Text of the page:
In BUFA Executive, Collective Bargaining

OPENING ACCESS

Brock can position itself as a leader in research dissemination
by adequately funding open access publishing

Most people favour open access publishing, but there are many challenges researchers face in gaining access to it. The main stumbling block is, of course, financial.

Open access provides free and unrestricted online access to research publications and data. According to the Tri-Agency Open Access Policy on Publications, open access “is expected to accelerate the progress of research, democratize access to knowledge worldwide, and ensure that publicly funded research is available to the public.” It will also “increase transparency, accountability and efficiency.”

The Brock University Faculty Association (BUFA) wants to support its members in their quest to publish in open access journals but understands the financial constraint researchers often face. That’s why BUFA wants the university to commit to substantially investing in open access initiatives that will position Brock as a leader in research dissemination, said Linda Rose-Krasnor, BUFA president.

“This is precisely why BUFA is proposing in collective bargaining that the university fund initiatives to support open access publishing,” she said. “It would be a win-win-win for researchers, for students and for Brock.”

Elizabeth YatesElizabeth Yates, Liaison/Scholarly Communication Librarian at the James A. Gibson Library, said in the last 15 years, there has been a formal movement to establish open access and move away from costly subscription-based journals. The expense of these journals can limit access to researchers and the general public.

There’s also greater opportunities for collaboration among researchers through open access, said Yates, who provides information and support for Brock researchers affected by the Tri-Agency Open Access Policy on Publications. She also promotes the use of the Brock Digital Repository and Scholarly Journals at Brock and co-ordinates Brock’s Open Access Week activities.

“Developing nations that never normally had access to research can now have collaboration or researchers working together in the future,” Yates said.

Yates said there’s also a significant body of research that shows open access papers receive higher citation counts.

“That benefits Brock as an institution because if more researchers’ scholarly work is open access they will have a broader reach, which will lead to more citations,” she said.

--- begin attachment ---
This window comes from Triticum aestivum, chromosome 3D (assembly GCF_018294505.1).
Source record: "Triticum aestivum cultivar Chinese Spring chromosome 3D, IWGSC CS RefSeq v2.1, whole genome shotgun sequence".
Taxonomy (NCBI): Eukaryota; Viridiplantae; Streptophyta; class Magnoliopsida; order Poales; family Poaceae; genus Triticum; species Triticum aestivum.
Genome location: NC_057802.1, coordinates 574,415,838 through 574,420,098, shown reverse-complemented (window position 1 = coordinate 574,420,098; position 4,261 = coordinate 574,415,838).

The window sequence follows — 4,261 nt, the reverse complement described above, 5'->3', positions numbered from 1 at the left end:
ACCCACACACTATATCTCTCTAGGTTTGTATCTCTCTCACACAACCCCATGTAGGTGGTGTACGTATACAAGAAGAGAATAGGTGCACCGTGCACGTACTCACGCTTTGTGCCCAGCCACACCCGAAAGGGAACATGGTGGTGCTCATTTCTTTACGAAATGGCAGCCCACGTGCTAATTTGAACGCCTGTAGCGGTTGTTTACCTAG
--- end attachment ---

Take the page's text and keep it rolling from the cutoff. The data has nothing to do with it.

But with open access publishing comes many challenges. Naturally, the very large journal publishing industry doesn’t want to lose out on profits. Several models have been developed to try and mitigate potential revenue losses, Yates said, adding even though a paper might be openly available, there are still costs involved in its publication.

One such model is fairly contentious. With an Article Processing Charge (APC), the publisher pushes a fee on the author in return for publication in its open access journal. These fees run anywhere from $2,000 to

$4,000 per article. Increasing numbers of research funders, including the Tri-Agencies, require grant recipients to make their published research openly accessible.

Of the roughly 10,000 journals around the world, two-thirds don’t charge an APC. But the one-third that do are some of the biggest and best known – they’re the ones researchers most want to be published by, Yates said.

“It’s a challenge to come up with the money,” she said.

Part of Yates’ work focuses on supporting Brock faculty and students in disseminating their research, particularly via open scholarship. She also manages the Library Open Access Publishing Fund, which provides money annually for Brock researchers to pay APCs. Every year, however, many applicants are turned away due to a lack of funds.

“The university has a responsibility to support scholars in open access publishing, especially if they pay fees, and there should be money diverted to support that,” Yates said.

Cathy VanderVlietCathy VanderVliet, a PhD student in educational studies, said Brock could position itself as a global leader in research dissemination by embracing open access publishing. VanderVliet sits on the Senate Ad Hoc Committee on Scholarly Publishing. The committee’s two-year mandate, which expires this year, is to: improve access to scholarly information; expand the reach of Brock research; address budgetary pressures; support open access; and help Brock scholars comply with Tri-Agency policies.

“This is not just a university issue, it’s a global phenomenon,” she said. “Instead of research and knowledge being housed in European and North American spaces, people all over the world have the ability to contribute and participate with their scholarly work.”

VanderVliet said it’s important to appreciate some of the particular challenges people have with the culture shift that is open access and how to navigate that.

“And that (everyone) is able to voice their opinions and challenges about that,” she said.

By consistently and adequately funding open access publishing, Brock can position itself as a leader in research dissemination. BUFA believes the university could be at the forefront of this world-wide movement, which will provide better access to publicly-funded research and allow for more collaboration among researchers – but only if sufficient resources are made available. To that end, in collective bargaining, BUFA is prioritizing initiatives to support open access publishing.

written by Lori Littleton

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